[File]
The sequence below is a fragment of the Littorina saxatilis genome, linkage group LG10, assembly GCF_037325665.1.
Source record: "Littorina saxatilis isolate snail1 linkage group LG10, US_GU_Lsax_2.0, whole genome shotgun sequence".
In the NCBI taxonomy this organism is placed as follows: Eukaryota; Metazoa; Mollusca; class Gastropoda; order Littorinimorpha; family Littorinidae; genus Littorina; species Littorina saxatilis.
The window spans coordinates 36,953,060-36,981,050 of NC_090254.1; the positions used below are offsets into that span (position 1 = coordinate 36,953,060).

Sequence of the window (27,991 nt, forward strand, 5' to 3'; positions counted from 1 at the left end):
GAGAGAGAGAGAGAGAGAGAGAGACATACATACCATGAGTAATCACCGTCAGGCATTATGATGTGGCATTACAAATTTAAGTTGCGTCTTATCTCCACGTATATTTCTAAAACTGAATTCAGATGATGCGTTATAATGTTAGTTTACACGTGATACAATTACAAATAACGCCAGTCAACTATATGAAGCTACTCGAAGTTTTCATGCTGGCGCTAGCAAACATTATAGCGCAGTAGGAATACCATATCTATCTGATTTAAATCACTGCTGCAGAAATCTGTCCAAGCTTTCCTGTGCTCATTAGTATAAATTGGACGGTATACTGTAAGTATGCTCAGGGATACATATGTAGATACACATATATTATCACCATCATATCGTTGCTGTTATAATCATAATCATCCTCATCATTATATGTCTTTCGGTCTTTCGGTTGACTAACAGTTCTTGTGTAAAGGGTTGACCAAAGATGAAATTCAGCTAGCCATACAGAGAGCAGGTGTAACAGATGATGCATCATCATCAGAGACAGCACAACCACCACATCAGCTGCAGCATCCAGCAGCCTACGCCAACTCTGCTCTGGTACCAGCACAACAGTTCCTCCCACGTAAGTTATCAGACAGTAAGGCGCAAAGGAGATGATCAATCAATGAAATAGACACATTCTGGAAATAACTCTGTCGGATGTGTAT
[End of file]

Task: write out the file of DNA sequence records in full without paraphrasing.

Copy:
The sequence below is a fragment of the Littorina saxatilis genome, linkage group LG10, assembly GCF_037325665.1.
Source record: "Littorina saxatilis isolate snail1 linkage group LG10, US_GU_Lsax_2.0, whole genome shotgun sequence".
In the NCBI taxonomy this organism is placed as follows: Eukaryota; Metazoa; Mollusca; class Gastropoda; order Littorinimorpha; family Littorinidae; genus Littorina; species Littorina saxatilis.
The window spans coordinates 36,953,060-36,981,050 of NC_090254.1; the positions used below are offsets into that span (position 1 = coordinate 36,953,060).

Sequence of the window (27,991 nt, forward strand, 5' to 3'; positions counted from 1 at the left end):
GAGAGAGAGAGAGAGAGAGAGAGACATACATACCATGAGTAATCACCGTCAGGCATTATGATGTGGCATTACAAATTTAAGTTGCGTCTTATCTCCACGTATATTTCTAAAACTGAATTCAGATGATGCGTTATAATGTTAGTTTACACGTGATACAATTACAAATAACGCCAGTCAACTATATGAAGCTACTCGAAGTTTTCATGCTGGCGCTAGCAAACATTATAGCGCAGTAGGAATACCATATCTATCTGATTTAAATCACTGCTGCAGAAATCTGTCCAAGCTTTCCTGTGCTCATTAGTATAAATTGGACGGTATACTGTAAGTATGCTCAGGGATACATATGTAGATACACATATATTATCACCATCATATCGTTGCTGTTATAATCATAATCATCCTCATCATTATATGTCTTTCGGTCTTTCGGTTGACTAACAGTTCTTGTGTAAAGGGTTGACCAAAGATGAAATTCAGCTAGCCATACAGAGAGCAGGTGTAACAGATGATGCATCATCATCAGAGACAGCACAACCACCACATCAGCTGCAGCATCCAGCAGCCTACGCCAACTCTGCTCTGGTACCAGCACAACAGTTCCTCCCACGTAAGTTATCAGACAGTAAGGCGCAAAGGAGATGATCAATCAATGAAATAGACACATTCTGGAAATAACTCTGTCGGATGTGTAT